Firearms that are being used in the upper Papua New Guinea Highlands especially in tribal clashes are brought in allegedly from Australia by illegal trading along the border of Indonesia and PNG.

Over 200,000 firearms are unregistered in Australia, and some of these weapons are finding their way into tribal fights.

And the route these firearms travel is from Indonesia into PNG before being sold throughout the country.

Police Commissioner David Manning made the statement amid ongoing public debate on domestic terrorism and the use of firearms and ammunition in Enga.

He said that the use of modern weapons and technology including drones is seen as moving away from traditional conflicts and the action is more sinister with the use of high-powered weapons to intimidate locals.

Defence Force acting commanding officer, Commodore Philip Polewara said geographically the country is a challenging environment to look after.

“I can admit that, especially in the southern border, there are holes, where these things do come through.”

There are other government agencies also present securing the border.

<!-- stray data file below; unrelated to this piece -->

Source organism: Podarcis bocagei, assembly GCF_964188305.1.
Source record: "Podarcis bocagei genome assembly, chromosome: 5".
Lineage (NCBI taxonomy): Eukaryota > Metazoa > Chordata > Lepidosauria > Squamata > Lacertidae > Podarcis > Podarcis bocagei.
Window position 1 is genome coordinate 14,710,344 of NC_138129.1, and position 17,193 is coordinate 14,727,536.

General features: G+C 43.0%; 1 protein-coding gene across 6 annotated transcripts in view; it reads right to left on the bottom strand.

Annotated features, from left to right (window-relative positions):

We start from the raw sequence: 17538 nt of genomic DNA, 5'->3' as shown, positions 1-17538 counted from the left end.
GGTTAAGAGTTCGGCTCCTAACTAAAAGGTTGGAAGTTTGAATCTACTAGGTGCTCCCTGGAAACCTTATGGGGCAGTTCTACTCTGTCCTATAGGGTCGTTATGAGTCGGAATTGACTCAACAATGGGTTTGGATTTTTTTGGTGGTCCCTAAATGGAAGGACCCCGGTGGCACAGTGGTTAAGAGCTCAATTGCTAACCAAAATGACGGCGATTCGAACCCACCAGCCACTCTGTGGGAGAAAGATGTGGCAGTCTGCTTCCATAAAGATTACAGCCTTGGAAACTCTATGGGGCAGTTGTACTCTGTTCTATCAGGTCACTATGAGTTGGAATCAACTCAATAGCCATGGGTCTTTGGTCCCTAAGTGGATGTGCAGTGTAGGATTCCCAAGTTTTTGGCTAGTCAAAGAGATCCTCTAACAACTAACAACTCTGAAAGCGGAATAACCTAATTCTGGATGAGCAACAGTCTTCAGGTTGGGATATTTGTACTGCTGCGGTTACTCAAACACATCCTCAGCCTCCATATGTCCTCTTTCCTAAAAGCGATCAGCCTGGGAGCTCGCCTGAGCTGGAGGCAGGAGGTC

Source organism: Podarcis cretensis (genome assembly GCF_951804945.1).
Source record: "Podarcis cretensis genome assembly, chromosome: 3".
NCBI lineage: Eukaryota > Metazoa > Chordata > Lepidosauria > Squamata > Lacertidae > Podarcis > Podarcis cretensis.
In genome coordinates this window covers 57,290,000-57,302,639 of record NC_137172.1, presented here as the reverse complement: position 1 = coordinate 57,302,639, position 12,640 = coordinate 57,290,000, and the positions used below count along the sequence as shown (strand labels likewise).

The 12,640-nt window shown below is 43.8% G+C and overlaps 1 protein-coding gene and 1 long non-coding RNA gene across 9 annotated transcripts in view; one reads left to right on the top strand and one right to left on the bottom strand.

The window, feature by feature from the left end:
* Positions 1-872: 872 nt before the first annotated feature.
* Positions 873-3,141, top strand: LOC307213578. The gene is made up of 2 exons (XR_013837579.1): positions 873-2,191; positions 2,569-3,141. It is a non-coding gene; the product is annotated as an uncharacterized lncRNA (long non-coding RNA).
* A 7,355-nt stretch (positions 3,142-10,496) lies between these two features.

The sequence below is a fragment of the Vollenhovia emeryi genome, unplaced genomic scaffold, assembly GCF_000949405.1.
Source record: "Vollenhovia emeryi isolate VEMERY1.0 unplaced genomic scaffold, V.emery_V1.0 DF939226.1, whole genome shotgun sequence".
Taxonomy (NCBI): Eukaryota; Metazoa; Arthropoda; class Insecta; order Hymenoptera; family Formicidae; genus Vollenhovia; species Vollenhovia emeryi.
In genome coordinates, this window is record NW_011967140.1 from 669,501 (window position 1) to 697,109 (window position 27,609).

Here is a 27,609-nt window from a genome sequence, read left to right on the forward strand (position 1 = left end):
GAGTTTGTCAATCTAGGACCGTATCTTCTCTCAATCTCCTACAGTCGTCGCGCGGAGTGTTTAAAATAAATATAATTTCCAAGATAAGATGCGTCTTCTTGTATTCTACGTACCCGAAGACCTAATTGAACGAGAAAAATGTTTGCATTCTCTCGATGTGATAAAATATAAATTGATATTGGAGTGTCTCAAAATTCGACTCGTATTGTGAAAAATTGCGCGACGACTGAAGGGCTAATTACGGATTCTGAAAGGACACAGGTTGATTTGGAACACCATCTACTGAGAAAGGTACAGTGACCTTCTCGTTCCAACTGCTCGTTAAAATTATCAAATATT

“All we look at is the land border to the west with Indonesia, but we don’t look at the sea border to the south and that is a challenge, when we deploy a company to Western province the landmass is huge that 120 men is not enough to cover and so only few areas we provide our presence,” Capt Polewara said.

Meanwhile, Minister for Higher Education Research Science and Technology and Kandep MP Don Polye met with tribal enemies in Enga last Thursday to address the escalating tribal warfare in the province.

He said he held talks with tribes engaging in tribal fights in the province and would swiftly move in to instigate peace talks.

He said the first strategy to clamp down on this unprecedented warfare in Enga is to use the church network in the province to penetrate tribal zones.

Polye said his second move was to explore Kandep district and establish terms of peace between two clans who have been fighting in which more than 20 lives have been lost.

He said both tribes had heard his call to lay down arms and they had obliged, adding that his visit was to seek their views and establish lasting peace.

Polye said the Provincial Peace and Good Order Committee, Mekim Save Operasin (OMS), Church groups, community leaders and advocate groups will be used for the cause.

He said Enga’s tribal conflict was of national interest and should be addressed for the benefit of the country, particularly the opening of Porgera mine.